Europe, indeed almost extinct, made its appearance about the year 1730 on the Western Continent, and spread its ravages among the sugar islands of the West Indies, particularly Gaudaloupe. The inhabitants of this island, alarmed and terrified at the introduction of so pernicious a disorder among them, petitioned the Court of France to send to the island, persons qualified to institute an inspection of those who laboured under suspicions of being infected, in order that those, who were in fact lepers, might be removed into Lazarettoes. JM. Peyssonel, who was sent to Gaudaloupe on this business, writes as follows on the third of February, 1757. “It is now about twenty five or thirty years, since a singular disease appeared on many of the inhabitants of this island. Its commencement is imperceptible. There appear only some few white spots on the skin, which, in the Whites, are of a blackish red colour, and in the Blacks, of a copper red. At first, they are attended neither with pain, nor any sort of inconvenience; but no means whatever will remove them. The disease imperceptibly increases, and continues for many years to manifest itself more and more. The spots become larger, and spread over the skin of the whole body indiscriminately; sometimes a little elevated, though flat. When the disease advances, the upper part of the nose swells, the nostrils become enlarged, and the nose itself soft. Tumours appear on the jaws; the eye-brows swell; the ears become thick; the points of the fingers, as also the feet and toes, swell; the nails become scaly; the joints of the hands and feet separate, and drop off. On the palms of the hands, and on the soles of the feet, appear deep dry ulcers, which increase rapidly, and then disappear again. In short, in the last stage of the disease, the patient becomes a hideous spectacle, and falls in pieces. These symptoms supervene by very slow and successive steps, requiring often many years before they all occur. The patient suffers no violent pain, but feels a sort of numbness in his hands and feet. During the whole period of the disorder, those asslicted with it, experience no obstructions in what are called the Naturalia. They eat and drink as usual; and even when their fingers and toes mortify, the loss of the mortified part is the only consequence that ensues; for the wound heals of itself without any medical treatment or application. When, however, the unfortunate wretches come to the last

§ 190, on THE PESTILENCE. 209

period of the disease, they are hideously disfigured, and objects of the greatest compassion. “It has been remarked, that this horrible disorder has, besides, some very lamentable properties; as, in the first place, that it is hereditary; and hence some families are more affected with it than others: secondly, that it is infectious, being propagated by coition, and even by long continued intercourse : thirdly, that it is incurable, or at least no means of cure have hitherto been discovered. Mercurial medicines, and diaphoretics, and all the usual prescriptions and plans of regimen for venereal complaints, have been tried, from an idea that the infection might be venereal; but in vain: for instead of relieving, they only hastened the destruction of the patients. The medicines serviceable in Lues venerea had no other effect than to bring the disease to its acme ; inducing all its most formidable symptoms, and making those thus treated, die some years sooner, than other victims to it.”]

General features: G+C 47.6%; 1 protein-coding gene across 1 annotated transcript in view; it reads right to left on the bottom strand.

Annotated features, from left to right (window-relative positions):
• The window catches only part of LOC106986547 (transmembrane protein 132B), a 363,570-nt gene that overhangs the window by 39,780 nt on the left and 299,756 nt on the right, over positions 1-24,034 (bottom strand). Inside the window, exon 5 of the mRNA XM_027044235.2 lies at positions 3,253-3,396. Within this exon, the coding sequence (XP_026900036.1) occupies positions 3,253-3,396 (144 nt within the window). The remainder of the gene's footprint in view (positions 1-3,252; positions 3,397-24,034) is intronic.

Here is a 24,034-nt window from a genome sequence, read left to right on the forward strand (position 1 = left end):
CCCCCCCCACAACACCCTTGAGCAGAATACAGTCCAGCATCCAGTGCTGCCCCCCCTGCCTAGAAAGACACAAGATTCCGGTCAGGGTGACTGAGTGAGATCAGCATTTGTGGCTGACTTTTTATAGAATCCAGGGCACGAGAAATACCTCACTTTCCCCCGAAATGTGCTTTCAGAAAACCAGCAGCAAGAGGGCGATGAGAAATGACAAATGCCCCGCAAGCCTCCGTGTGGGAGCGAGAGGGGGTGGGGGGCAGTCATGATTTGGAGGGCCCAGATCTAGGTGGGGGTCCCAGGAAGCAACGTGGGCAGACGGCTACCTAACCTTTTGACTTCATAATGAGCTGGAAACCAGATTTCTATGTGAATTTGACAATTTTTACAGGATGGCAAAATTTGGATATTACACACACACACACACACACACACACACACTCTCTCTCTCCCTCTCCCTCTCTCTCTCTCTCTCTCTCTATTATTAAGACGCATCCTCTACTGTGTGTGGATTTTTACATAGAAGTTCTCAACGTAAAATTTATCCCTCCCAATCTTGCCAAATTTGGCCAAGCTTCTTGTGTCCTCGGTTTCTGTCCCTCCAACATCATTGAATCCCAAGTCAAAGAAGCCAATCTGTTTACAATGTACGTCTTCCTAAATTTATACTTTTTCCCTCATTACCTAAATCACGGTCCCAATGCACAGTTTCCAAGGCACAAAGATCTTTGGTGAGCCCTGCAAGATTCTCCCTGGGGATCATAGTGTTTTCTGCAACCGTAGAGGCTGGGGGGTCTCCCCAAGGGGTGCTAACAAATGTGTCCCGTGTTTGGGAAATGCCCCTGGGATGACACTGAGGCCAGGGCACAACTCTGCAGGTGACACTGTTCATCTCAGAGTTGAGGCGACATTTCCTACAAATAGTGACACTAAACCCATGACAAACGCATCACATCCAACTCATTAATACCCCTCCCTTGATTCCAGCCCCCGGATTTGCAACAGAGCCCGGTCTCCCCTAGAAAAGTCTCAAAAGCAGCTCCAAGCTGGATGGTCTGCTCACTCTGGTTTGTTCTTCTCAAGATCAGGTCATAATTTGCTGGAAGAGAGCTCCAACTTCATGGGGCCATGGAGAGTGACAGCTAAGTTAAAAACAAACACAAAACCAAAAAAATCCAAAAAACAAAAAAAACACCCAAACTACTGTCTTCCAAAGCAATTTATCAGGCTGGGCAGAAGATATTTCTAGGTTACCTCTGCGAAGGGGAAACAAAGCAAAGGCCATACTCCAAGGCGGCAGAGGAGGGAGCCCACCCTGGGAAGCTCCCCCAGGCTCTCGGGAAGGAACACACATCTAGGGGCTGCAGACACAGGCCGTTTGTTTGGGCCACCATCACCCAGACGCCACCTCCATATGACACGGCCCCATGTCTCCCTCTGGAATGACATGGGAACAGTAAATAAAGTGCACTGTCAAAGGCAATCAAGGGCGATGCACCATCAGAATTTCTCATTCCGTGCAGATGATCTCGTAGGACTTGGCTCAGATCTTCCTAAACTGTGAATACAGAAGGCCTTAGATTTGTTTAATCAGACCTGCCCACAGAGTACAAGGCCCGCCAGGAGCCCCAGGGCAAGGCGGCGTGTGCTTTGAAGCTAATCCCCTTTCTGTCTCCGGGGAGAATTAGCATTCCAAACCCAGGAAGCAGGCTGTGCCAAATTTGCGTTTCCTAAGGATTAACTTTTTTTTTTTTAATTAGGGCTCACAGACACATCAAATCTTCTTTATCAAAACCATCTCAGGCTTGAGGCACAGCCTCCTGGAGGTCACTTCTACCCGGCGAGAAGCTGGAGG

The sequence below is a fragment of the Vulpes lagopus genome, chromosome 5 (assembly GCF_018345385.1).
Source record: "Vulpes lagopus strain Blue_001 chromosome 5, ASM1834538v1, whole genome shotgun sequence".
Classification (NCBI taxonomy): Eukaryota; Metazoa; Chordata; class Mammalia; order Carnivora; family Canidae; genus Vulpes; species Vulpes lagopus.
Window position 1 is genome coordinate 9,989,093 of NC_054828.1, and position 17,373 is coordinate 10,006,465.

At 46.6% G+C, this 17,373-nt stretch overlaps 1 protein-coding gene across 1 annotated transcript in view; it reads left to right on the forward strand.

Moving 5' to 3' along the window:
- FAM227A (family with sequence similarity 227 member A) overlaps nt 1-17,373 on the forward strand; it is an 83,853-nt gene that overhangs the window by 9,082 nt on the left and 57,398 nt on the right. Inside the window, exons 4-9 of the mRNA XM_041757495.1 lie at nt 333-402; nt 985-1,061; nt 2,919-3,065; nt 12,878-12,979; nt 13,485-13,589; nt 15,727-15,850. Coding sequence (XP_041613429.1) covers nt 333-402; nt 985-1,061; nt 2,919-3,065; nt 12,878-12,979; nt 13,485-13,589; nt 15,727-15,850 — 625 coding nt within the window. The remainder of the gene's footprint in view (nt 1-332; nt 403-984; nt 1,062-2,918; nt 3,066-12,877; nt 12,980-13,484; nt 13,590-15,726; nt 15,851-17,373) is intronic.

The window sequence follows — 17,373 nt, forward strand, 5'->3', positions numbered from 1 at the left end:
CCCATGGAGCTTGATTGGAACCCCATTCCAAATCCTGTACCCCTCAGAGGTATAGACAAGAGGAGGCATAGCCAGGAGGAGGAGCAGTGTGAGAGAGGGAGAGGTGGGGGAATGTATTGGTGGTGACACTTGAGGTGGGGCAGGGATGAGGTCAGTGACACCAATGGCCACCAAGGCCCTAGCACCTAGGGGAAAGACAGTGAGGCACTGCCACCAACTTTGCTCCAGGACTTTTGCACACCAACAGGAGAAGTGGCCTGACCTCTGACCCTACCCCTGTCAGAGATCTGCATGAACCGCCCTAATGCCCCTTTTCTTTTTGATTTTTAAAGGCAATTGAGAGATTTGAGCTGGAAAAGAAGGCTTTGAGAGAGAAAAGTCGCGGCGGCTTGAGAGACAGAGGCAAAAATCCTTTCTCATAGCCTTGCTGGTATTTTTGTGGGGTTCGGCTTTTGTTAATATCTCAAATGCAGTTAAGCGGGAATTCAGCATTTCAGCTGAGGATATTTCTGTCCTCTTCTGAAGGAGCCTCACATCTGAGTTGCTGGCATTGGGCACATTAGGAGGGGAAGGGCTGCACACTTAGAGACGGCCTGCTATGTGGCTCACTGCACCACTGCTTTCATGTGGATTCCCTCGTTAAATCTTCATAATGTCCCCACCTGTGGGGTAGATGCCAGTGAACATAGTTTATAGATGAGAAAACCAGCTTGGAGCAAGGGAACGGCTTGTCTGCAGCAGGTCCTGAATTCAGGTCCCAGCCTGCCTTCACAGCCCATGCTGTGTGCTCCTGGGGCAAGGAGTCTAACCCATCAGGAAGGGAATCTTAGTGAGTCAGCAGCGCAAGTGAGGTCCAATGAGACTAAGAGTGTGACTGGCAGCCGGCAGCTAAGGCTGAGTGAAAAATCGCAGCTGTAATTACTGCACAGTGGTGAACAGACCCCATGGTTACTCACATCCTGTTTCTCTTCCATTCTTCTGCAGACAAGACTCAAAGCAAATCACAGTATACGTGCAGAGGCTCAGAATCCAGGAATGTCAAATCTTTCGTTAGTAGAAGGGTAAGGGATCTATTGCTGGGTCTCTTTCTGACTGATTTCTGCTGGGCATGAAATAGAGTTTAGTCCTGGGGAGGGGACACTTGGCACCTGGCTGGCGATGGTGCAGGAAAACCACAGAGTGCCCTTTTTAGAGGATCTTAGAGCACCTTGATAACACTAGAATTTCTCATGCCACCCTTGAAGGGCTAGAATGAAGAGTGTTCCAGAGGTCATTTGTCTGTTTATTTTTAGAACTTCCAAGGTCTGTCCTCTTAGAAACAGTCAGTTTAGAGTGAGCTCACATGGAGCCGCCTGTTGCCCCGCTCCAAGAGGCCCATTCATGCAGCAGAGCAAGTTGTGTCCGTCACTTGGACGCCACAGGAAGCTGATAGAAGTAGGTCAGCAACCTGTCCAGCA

§ 190. ON THE PESTILENCE. -33.

THE PESTILENCE, in its effects, is equally terrible with the leprosy, and is much more rapid in its progress; for it terminates the existence of those, who are infected with it almost immediately, and at the farthest, within three or four days. The Gentiles were in the habit of referring back the pestilence to the agency and interference of that being, whatever it might be, whether idol or spirit, whom they regarded, as the divinity. The Hebrews also every where attribute it to the agency either of God himself, or of that Legate or angel, whom they denominate isão. We are not, however, to suppose, that the Hebrews, in using these expressions, mean to attribute the pestilence to the immediate agency of God; nor would they permit us to understand by the messenger, who, they assure us, is the agent in business of so disastrous a nature, the true and appropriate angel or Legate of Jehovah. It is true, they tell us, that God sends forth the pestilence, and that the Angel goes with it and smites the people with its power, but let it not be forgotten, that every angel is the creature of God, and that, in a certain sense, God is the author of all things, and all events, whether prosperous or afflictive, wheth

er good or bad. When they make God the author of the pesti210 § 190, on THE PEstilence.

lence, it is clear, they do not mean to say, He is the immediate cause in so fearful a calamity, from the fact, that, in other places, they represent God, as the author of moral evil, where they certainly do not mean to say, He is the immediate author of such evil. In a somewhat recent period of their history, it cannot be denied, that instead of making God the author of evil, they attribute it to a malignant spirit of high origin, viz. Satan; but still they were aware of the origin of this being, that he was the creature of God and acted beneath his superintendence. The difficulty then in regard to their representations arises from this source. God, in a certain sense, is the author of all things. This is true. But the ancient Hebrews do not appear to have distinguished sufficiently accurately that liberty or permission, which is given us in the course of Divine Providence, to do or not to do, to do good or evil, from the direct and immediate agency of God himself, Deut. 4; 19. Josh. 11:20. 2 Sam. 16:10. 24: 1. comp. 1 Chron. 21:1. 2. Kgs. 17: 14. Ps. 78:49–51. In consequence of this disposition to identify the agency of God with the actions of his creatures, and to confound the original with second and subsidiary causes, we find, by consulting the Scriptures, that they sometimes represent men, and sometimes animals or inanimate existences as boss?, the messengers, or the angels of God; and this not only in poetry, but likewise in prose, Ps, 34; 7. 104:4. Heb. 2: 2. Acts 7:53, 12: 23. Gal. 3:19, comp. Josephus. Antiq. XV. 5, 3. This mode of speech was so common, that the Sadducees of a more recent age, who, although they received the Scriptures with veneration, denied the existence of any spirits, interpreted all the passages, (where mention is made of angels,) of other existences, which were employed by God as instruments, and, as they supposed, were, from that circumstance merely, denominated the messengers, or angels of God. The Samaritans likewise, as has been shown by Reland de Samaritanis, 7–9, gave the same perverted interpretation to the word, which is rendered angel. This mode of speaking found its way also among the Syrians, who were in the habit of calling diseases angels, i.e. messengers, who are sent to inflict punishment upon men; and were accustomed to denominate a sick man, one tempted, Not:2, or tried of God or of his angel, Assemani Bibl. Orient. T.I. p. 215. comp. 2 Cor. 12:7. It is in this way, that the PESTI